Obviously, the next question comes, “If you don’t believe in Satan, why call yourself Satanists?” That answer, this time, is less predictable, and it’s one that sums up Hail Satan? as a whole: Satanism is a direct response to the United States’ gradual transformation into a “Christian country,” despite having originally been founded as a secular nation, and that Satanism is basically the underdog religion using shocking imagery and their own very misunderstood philosophies to shock society into awareness and attempt to teach what they’re really about. Satanism is rebelling against the Church’s butting in of everyday Americans’ lives in the form of limiting women’s access to abortion, or restricting gay rights, or taking the moral high ground and defaming the Satanic Temple as a whole, even though the Diocese of Boston was responsible for the cover-up of thousands of boys being molested by priests over the last several decades--something, the Temple is quick to point out, is far more evil and disgusting than what the Temple is said to take part in.

The third question to come: “If Satanists don’t believe in God, why don’t they just call themselves atheists?” Because non-believers lack a community, one Satanic Temple member puts it: that atheists embrace nothing, and have no philosophy; the same cannot be said for the Satanic Temple, who very much have codes of beliefs (in the form of their own seven Tenets). One of those Tenets? Word for word: 
Beliefs should conform to one's best scientific understanding of the world. One should take care never to distort scientific facts to fit one's beliefs. 
Tell me that’s not fucking relevant with respect to the current anti-science administration currently occupying the White House--that the entire world is melting, the temperatures are increasing yearly, that people are embracing ludicrous conspiracy theories about vaccinations and climate change while gleefully turning up their noses at the facts and science anyway. Also tell me that particular Tenet makes less sense than the Commandment that forbids a person from being envious because their neighbor has a maid.

I’ll admit I’ve been intrigued by this movement for a while now: not because I’m a devil worshiper, but because by doing some simple Googling--something anyone is able to do--I was really taken aback by the things I’d discovered, embodying the simplicity of what the Satanic Temple, preceded by Anton LaVey’s Church of Satan, aims to do. (LaVey’s Church forbade its followers from killing animals unless for purposes of food and shelter. Sound evil to you?) Modern Satanic Temple members do not sacrifice animals, or take part in orgies, or perform black magic or occult incantations. No, instead, they adopt sections of Arizona highways and pledge to keep them clean--same with beaches, in fact. They run shoe and feminine hygiene drives to benefit the homeless. They form after-school programs to give children a place to go that’s safe, where they can color with other children and expose themselves to new ideas. Satanists are men and women, white and black, hetero and homosexual, former Christians, atheists, and Muslims. One of them in particular, a native of Arkansas who calls himself a former Christian, and who looks and sounds every bit like 30 Rock’s Jack McBrayer, wears a respectful blue suit complete with blue bowtie. But this isn’t a put-on: this is what members of the Satanic Temple can look like. The Temple is also comprised of people, though their external appearances may suggest they follow the public’s misconceptions of the Satanic Temple, who are not evil, who are not crazy, and who don’t have hate in their heart. They are people rebelling against the corruption of government and the Church, and who are advocating for the clear separation of both, upon which our country was once founded, but has since fallen by the wayside--after one political party in particular realized it would benefit them at the polls. In fact, the doc is sure to include one prominent member being ex-communicated due to her extremist performances that called for the assassination of Donald Trump. While this is easy for the armchair devout to point at and say, “See? They’re evil!!,” really, what the doc is showing you is that this viewpoint goes entirely against the belief system of the Satanic Temple, and that they did the responsible thing by severing ties. They are, one could argue, remaining more true to their responsibilities to morality than the Catholic Church.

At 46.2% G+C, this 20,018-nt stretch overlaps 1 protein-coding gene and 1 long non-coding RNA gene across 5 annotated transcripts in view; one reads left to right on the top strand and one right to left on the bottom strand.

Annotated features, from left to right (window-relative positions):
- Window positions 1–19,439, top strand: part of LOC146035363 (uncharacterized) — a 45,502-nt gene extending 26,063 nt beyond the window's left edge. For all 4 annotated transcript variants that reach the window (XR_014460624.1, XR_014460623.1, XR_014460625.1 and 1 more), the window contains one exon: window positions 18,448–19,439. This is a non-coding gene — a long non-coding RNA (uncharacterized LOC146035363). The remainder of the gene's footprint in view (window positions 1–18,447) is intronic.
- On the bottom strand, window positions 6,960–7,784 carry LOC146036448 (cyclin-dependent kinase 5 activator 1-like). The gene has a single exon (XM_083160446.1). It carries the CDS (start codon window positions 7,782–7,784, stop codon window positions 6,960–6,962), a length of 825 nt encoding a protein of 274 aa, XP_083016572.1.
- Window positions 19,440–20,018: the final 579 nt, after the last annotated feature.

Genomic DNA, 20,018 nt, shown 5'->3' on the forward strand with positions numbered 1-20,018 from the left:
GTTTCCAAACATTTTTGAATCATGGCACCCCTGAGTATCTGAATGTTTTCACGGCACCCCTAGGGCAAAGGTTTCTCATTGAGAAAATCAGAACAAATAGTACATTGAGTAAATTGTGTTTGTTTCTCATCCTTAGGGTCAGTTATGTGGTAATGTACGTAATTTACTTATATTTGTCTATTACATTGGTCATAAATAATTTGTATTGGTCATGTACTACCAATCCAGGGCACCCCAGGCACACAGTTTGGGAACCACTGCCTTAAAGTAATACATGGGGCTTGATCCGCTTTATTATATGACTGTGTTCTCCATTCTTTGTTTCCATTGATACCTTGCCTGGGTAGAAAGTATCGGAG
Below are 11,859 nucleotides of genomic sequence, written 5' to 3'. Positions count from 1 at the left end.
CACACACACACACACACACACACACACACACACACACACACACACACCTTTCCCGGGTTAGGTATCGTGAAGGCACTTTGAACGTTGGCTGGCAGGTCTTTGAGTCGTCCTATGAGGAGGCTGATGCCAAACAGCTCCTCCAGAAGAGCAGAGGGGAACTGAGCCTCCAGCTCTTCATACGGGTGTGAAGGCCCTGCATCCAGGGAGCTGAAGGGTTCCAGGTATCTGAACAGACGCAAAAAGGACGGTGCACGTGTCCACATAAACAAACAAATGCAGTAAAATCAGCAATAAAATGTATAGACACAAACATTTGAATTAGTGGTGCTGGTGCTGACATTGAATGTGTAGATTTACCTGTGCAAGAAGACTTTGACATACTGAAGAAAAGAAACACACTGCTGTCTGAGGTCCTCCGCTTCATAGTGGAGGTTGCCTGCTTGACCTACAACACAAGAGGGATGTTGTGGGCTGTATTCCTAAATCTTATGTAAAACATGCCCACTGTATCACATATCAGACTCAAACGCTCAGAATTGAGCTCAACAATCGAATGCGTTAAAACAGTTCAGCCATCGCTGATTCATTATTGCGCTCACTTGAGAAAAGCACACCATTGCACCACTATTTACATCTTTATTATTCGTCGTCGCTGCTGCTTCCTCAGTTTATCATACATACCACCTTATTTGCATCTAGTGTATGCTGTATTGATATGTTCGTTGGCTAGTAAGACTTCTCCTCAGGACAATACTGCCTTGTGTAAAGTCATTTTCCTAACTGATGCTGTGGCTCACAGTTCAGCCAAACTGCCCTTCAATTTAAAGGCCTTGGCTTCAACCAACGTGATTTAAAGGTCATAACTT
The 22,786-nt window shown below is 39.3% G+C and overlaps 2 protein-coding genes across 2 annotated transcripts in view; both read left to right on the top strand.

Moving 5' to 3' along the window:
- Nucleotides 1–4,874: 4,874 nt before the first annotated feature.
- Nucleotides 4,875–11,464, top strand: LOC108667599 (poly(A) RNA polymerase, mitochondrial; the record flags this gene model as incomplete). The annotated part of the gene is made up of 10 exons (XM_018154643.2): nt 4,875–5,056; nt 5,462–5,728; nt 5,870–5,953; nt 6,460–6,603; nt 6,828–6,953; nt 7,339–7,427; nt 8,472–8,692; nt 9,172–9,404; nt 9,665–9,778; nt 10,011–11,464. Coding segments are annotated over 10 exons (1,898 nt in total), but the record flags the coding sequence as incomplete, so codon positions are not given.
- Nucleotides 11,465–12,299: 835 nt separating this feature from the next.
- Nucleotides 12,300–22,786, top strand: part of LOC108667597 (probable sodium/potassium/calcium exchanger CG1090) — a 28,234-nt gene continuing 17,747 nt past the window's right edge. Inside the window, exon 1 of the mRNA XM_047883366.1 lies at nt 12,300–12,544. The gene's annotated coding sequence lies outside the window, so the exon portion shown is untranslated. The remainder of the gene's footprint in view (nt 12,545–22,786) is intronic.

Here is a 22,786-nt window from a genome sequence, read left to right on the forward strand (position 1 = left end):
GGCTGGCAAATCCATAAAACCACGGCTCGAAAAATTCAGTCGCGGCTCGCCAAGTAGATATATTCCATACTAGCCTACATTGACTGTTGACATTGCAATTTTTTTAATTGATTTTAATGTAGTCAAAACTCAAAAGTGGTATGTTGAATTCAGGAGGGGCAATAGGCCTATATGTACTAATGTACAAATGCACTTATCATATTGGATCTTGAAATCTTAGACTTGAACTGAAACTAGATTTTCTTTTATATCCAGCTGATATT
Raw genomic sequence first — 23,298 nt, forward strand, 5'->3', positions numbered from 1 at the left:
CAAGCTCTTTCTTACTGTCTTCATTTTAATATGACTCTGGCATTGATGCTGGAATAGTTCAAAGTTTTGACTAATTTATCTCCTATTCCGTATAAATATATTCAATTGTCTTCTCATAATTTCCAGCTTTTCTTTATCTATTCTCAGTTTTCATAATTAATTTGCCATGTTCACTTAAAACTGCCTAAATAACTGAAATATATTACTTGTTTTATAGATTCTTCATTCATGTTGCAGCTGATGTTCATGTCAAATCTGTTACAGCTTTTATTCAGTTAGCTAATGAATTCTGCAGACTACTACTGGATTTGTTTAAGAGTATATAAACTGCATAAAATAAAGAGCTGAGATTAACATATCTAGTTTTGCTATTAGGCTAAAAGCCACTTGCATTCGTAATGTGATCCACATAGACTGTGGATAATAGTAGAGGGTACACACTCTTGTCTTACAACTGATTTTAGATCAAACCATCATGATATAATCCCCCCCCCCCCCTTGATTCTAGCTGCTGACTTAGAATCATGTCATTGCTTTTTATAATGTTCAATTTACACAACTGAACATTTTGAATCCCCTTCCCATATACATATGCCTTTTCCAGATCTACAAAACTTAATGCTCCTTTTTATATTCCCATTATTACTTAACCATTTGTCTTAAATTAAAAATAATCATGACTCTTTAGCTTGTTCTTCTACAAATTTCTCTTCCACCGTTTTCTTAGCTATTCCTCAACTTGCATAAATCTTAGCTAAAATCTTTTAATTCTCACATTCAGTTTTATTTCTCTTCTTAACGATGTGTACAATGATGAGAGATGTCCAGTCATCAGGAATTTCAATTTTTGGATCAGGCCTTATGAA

The backbone of the doc is the story that has become quite well known to every-day society through its heavy coverage in the media: the Temple’s insistence that the Arkansas State Capitol either remove its Ten Commandments monument in order to honor the Constitution’s proclamation that religion and government never intertwine, or make room for their own Baphomet statue, which they argue belongs there just as much. Naysayers call this nothing more than a form of trolling, and certain members wouldn’t disagree, but they also know that what looks like theatrics represents something much larger, and it’s their way of breaking through to the everyday American to educate them on what the Satanic Temple is really about.

Hail Satan? is the most fascinating documentary I’ve seen all year and I would recommend it to anyone the least bit open minded. I like to think you will be constantly surprised, amused, and even touched by certain aspects of both the documentary and the religion itself. I would almost guarantee that you won’t be expecting nearly any of what you see. 

Hail Satan? is now on DVD from Magnolia Pictures.

[Reprinted from Daily Grindhouse.]

Sep 11, 2013